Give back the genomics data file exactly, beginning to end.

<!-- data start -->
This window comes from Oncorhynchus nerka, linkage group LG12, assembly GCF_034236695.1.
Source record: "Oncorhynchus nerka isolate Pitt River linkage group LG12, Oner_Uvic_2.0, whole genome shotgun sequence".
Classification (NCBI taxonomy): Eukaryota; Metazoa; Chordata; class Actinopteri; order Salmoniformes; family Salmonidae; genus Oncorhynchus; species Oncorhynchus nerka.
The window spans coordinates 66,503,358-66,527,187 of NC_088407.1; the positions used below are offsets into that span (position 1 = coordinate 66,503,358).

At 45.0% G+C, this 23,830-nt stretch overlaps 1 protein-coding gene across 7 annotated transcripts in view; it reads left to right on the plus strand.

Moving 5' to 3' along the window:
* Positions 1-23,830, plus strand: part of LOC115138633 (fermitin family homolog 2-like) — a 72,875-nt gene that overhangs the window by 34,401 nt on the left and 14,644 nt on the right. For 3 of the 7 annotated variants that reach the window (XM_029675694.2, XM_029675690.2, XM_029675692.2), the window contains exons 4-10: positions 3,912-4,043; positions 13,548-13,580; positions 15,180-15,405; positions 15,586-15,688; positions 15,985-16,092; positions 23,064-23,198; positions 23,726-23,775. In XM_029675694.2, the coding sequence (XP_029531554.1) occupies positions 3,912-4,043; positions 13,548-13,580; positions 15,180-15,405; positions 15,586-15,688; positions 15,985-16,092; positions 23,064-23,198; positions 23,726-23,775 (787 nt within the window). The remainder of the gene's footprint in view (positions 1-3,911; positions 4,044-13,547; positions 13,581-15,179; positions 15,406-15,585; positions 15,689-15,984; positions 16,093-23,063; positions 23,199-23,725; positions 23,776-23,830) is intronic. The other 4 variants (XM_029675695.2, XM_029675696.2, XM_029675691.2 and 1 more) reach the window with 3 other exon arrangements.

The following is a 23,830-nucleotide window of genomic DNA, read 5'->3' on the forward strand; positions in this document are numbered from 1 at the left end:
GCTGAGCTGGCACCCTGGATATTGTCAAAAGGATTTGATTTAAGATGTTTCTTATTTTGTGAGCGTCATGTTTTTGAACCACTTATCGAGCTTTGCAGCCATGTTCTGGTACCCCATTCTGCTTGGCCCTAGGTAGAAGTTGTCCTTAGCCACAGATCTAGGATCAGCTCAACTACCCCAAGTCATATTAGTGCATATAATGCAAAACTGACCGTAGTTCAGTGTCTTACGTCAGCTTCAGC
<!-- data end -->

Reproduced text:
This window comes from Oncorhynchus nerka, linkage group LG12, assembly GCF_034236695.1.
Source record: "Oncorhynchus nerka isolate Pitt River linkage group LG12, Oner_Uvic_2.0, whole genome shotgun sequence".
Classification (NCBI taxonomy): Eukaryota; Metazoa; Chordata; class Actinopteri; order Salmoniformes; family Salmonidae; genus Oncorhynchus; species Oncorhynchus nerka.
The window spans coordinates 66,503,358-66,527,187 of NC_088407.1; the positions used below are offsets into that span (position 1 = coordinate 66,503,358).

At 45.0% G+C, this 23,830-nt stretch overlaps 1 protein-coding gene across 7 annotated transcripts in view; it reads left to right on the plus strand.

Moving 5' to 3' along the window:
* Positions 1-23,830, plus strand: part of LOC115138633 (fermitin family homolog 2-like) — a 72,875-nt gene that overhangs the window by 34,401 nt on the left and 14,644 nt on the right. For 3 of the 7 annotated variants that reach the window (XM_029675694.2, XM_029675690.2, XM_029675692.2), the window contains exons 4-10: positions 3,912-4,043; positions 13,548-13,580; positions 15,180-15,405; positions 15,586-15,688; positions 15,985-16,092; positions 23,064-23,198; positions 23,726-23,775. In XM_029675694.2, the coding sequence (XP_029531554.1) occupies positions 3,912-4,043; positions 13,548-13,580; positions 15,180-15,405; positions 15,586-15,688; positions 15,985-16,092; positions 23,064-23,198; positions 23,726-23,775 (787 nt within the window). The remainder of the gene's footprint in view (positions 1-3,911; positions 4,044-13,547; positions 13,581-15,179; positions 15,406-15,585; positions 15,689-15,984; positions 16,093-23,063; positions 23,199-23,725; positions 23,776-23,830) is intronic. The other 4 variants (XM_029675695.2, XM_029675696.2, XM_029675691.2 and 1 more) reach the window with 3 other exon arrangements.

The following is a 23,830-nucleotide window of genomic DNA, read 5'->3' on the forward strand; positions in this document are numbered from 1 at the left end:
GCTGAGCTGGCACCCTGGATATTGTCAAAAGGATTTGATTTAAGATGTTTCTTATTTTGTGAGCGTCATGTTTTTGAACCACTTATCGAGCTTTGCAGCCATGTTCTGGTACCCCATTCTGCTTGGCCCTAGGTAGAAGTTGTCCTTAGCCACAGATCTAGGATCAGCTCAACTACCCCAAGTCATATTAGTGCATATAATGCAAAACTGACCGTAGTTCAGTGTCTTACGTCAGCTTCAGC